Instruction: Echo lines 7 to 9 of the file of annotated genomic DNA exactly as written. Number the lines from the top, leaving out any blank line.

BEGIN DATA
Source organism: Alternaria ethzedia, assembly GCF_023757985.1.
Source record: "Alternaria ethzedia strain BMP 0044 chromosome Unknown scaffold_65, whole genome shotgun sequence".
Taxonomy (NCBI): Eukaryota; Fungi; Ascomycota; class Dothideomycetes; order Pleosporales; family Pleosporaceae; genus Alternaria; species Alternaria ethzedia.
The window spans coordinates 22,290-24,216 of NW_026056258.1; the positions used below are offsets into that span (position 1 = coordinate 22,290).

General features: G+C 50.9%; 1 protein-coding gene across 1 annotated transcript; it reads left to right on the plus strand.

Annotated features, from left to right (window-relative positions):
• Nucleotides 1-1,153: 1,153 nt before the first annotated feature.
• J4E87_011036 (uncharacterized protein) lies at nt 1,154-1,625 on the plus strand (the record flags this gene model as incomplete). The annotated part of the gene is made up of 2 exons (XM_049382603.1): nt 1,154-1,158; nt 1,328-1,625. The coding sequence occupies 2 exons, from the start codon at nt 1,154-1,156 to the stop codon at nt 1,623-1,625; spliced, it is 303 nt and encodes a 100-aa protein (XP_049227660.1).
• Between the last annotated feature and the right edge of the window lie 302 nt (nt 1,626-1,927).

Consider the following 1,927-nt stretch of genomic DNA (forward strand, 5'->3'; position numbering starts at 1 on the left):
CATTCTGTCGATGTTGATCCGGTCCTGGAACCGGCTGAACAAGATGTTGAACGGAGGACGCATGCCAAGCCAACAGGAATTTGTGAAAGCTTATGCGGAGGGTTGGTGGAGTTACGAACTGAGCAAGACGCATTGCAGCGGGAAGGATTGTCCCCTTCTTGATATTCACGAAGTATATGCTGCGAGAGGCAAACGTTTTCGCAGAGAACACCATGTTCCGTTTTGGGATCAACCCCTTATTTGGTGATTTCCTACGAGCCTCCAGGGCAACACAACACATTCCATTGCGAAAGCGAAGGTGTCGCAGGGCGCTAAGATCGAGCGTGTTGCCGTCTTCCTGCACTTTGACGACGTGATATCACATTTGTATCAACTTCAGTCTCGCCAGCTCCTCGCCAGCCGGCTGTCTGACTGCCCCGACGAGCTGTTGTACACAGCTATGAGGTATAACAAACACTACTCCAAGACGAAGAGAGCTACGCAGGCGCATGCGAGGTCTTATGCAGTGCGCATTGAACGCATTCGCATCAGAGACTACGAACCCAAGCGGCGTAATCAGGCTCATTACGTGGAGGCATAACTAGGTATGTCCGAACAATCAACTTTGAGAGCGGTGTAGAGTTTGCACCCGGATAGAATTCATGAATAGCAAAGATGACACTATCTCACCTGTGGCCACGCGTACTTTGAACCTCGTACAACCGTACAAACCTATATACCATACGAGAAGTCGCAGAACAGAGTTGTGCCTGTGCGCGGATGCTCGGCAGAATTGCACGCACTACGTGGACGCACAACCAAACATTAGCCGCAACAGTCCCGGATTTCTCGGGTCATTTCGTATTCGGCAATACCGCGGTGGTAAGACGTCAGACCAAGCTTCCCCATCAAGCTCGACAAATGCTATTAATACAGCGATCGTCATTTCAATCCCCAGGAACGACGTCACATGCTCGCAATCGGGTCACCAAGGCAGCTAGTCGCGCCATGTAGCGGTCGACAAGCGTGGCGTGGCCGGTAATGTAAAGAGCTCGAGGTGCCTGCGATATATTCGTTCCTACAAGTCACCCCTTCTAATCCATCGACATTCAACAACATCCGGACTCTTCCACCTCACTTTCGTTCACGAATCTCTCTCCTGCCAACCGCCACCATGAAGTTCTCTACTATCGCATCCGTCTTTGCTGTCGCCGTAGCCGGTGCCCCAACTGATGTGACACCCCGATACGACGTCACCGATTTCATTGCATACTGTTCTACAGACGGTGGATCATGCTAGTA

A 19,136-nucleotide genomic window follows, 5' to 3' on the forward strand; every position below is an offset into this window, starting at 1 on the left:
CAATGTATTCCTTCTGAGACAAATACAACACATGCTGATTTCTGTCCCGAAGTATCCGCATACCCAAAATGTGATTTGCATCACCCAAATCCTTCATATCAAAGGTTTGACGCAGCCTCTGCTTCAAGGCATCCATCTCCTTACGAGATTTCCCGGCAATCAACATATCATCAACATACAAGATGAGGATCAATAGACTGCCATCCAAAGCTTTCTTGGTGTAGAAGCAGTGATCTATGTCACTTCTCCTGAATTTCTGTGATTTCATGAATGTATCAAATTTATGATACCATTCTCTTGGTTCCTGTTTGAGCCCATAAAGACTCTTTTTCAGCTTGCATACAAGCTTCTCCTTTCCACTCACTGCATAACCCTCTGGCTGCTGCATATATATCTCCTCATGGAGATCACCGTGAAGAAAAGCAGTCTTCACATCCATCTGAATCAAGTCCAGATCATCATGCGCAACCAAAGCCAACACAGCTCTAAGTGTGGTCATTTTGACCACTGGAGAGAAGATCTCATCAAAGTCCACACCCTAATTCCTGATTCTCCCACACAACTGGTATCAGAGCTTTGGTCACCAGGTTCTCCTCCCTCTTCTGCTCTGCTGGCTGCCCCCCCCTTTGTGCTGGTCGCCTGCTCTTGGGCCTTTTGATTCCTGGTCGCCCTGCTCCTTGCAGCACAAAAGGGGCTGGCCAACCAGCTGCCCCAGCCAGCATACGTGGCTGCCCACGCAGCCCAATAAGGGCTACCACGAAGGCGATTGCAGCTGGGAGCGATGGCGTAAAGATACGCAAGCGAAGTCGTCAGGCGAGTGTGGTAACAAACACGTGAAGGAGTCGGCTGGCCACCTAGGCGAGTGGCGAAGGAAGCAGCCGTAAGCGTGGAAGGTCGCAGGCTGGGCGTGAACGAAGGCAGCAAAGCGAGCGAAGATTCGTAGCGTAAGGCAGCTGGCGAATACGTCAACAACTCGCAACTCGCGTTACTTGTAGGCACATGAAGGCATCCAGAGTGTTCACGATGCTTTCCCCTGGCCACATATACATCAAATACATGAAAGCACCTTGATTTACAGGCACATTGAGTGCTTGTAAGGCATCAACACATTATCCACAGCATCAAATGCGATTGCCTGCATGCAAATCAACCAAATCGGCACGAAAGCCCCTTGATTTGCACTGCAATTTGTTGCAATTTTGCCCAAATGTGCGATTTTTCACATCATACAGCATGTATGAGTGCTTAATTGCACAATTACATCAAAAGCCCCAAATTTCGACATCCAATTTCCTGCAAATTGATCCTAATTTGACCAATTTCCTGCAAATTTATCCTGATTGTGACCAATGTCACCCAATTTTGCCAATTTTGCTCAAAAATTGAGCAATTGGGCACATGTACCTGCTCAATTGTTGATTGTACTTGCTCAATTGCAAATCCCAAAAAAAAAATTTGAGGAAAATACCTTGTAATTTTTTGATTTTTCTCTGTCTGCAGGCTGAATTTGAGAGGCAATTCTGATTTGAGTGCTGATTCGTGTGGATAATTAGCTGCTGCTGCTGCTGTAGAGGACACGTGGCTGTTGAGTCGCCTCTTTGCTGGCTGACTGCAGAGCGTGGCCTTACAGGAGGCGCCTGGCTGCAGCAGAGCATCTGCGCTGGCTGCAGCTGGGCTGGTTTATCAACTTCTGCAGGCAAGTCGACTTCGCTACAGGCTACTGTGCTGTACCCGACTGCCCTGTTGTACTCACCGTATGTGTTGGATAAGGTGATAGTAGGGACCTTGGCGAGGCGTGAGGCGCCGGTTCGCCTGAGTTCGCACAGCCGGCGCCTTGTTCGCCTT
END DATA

• Nucleotides 1-1,153: 1,153 nt before the first annotated feature.
• J4E87_011036 (uncharacterized protein) lies at nt 1,154-1,625 on the plus strand (the record flags this gene model as incomplete). The annotated part of the gene is made up of 2 exons (XM_049382603.1): nt 1,154-1,158; nt 1,328-1,625. The coding sequence occupies 2 exons, from the start codon at nt 1,154-1,156 to the stop codon at nt 1,623-1,625; spliced, it is 303 nt and encodes a 100-aa protein (XP_049227660.1).
• Between the last annotated feature and the right edge of the window lie 302 nt (nt 1,626-1,927).